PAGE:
As a person with very different tastes than I, he is my voice of another reality which keeps me grounded. When I presented him with my above survey question, it took him only seconds to reply:

"It’s gotta taste good. I could give a crap about how healthy it’s for me -- if it tastes like sh*t.”

There you have it. Another reality. Which is most important to him? Mine or his? Of course, it's not about me.


Questions I ask myself:

  • Am I running the risk of alienating or helping people?

  • Do I get the truth when digging for diet histories or are folks fearful of being judged if the real facts are revealed?

  • Do others care about nutrition the way I do?

  • Am I leading people down the road to an extreme disordered eating like orthorexia – fearful of eating a good variety of foods in a joyful way?

  • Has all this healthy business gotten out of hand -- is the list of foods to avoid continually expanding? What's left?

  • Will today's research still be true 2, 5 or even 10 years from now?

I cringe when I think about the nutrition facts I taught 20 years ago based on available research back then.


Here's what I learned -- none of this is rocket science, but perhaps it's forgotten. It turns out food preference and choice is pretty complex and begins in infancy.

Obvious influencers:

  • Sensory appeal (taste, smell, sight of food)

  • Health

  • Price

  • Convenience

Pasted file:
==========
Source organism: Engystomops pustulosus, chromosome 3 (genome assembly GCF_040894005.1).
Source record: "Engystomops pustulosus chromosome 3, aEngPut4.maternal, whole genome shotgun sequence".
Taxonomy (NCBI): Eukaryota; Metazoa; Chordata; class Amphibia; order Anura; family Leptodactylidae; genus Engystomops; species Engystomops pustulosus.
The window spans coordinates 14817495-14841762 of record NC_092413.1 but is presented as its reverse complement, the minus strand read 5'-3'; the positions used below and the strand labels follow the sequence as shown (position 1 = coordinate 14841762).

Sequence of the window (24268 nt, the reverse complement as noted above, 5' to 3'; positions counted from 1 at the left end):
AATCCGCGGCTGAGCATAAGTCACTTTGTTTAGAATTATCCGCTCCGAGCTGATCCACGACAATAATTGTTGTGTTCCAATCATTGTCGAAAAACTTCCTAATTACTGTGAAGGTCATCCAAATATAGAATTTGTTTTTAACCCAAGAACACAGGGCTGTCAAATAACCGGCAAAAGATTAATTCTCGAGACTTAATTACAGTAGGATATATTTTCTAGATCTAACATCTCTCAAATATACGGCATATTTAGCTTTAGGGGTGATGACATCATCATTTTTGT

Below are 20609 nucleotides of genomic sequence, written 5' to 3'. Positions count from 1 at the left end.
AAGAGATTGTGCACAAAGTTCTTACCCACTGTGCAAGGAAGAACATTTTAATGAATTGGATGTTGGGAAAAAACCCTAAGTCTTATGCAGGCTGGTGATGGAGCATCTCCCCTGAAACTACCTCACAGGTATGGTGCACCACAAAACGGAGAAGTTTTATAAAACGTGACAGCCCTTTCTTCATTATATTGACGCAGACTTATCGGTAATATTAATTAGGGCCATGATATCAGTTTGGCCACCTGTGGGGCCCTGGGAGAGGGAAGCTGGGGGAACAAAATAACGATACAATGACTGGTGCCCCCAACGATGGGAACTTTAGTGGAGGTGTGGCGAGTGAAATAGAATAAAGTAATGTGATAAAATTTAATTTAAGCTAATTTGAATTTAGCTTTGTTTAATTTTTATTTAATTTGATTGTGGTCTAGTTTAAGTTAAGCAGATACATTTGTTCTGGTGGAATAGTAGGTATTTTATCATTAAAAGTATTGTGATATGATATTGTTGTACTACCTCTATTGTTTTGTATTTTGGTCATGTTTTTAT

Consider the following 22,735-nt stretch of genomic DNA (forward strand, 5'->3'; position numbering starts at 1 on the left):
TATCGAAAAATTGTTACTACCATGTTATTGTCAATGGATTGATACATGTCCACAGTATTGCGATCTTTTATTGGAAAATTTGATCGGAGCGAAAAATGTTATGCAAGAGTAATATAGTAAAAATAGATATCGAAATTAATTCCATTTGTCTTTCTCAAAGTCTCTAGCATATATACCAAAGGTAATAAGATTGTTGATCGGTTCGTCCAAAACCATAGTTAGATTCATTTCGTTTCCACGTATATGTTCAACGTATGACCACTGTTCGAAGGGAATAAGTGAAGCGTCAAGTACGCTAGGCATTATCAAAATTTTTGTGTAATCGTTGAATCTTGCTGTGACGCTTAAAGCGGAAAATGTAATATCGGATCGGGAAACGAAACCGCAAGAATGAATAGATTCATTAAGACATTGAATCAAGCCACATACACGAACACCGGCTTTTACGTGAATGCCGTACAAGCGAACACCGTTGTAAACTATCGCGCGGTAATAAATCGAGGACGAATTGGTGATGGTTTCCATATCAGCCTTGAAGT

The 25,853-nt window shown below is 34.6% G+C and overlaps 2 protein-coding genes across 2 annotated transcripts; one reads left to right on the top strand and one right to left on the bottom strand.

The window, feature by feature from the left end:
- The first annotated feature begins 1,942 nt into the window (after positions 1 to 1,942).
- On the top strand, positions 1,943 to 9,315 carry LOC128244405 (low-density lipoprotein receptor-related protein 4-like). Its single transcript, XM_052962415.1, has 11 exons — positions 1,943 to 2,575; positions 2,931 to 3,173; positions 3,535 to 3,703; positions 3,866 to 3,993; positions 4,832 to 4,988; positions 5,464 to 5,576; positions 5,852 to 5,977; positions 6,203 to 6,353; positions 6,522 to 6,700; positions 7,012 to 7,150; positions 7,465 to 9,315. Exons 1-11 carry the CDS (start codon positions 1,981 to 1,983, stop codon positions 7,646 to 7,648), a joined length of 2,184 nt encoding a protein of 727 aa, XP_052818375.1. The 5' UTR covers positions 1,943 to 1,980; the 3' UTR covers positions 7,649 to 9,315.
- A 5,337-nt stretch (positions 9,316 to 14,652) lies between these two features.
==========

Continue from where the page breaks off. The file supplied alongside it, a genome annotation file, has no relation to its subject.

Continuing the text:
• Mood

  • Weight control

  • Familiarity

  • Ethical concerns

  • The company we keep when eating.

  • Where we live in regards to food availability

  • Whether or not we are alone

  • Gender

Women have more of a preference for vegetables, lower calorie foods, lower animal product intake (especially red meat), lower fat intake, more concerned about moral and ethical issues, more likely to be vegetarian, eat more fresh fruit, have feelings of guilt when eating, more “virtuous” about eating --- PHEW!

Men prefer fried foods, processed meats and higher calorie foods.

The not-so-obvious influencer:

  • Genetics/heredity

People inherit the ability to taste bitter, sour, etc, and preference for desserts, vegetables, fruit, meat and fish.

Ability to taste can be classified as non-tasters, tasters and super-star tasters. I think we have all known people who have a knack for this - most likely a combo of learned behavior with a lot of practice -- and genetics.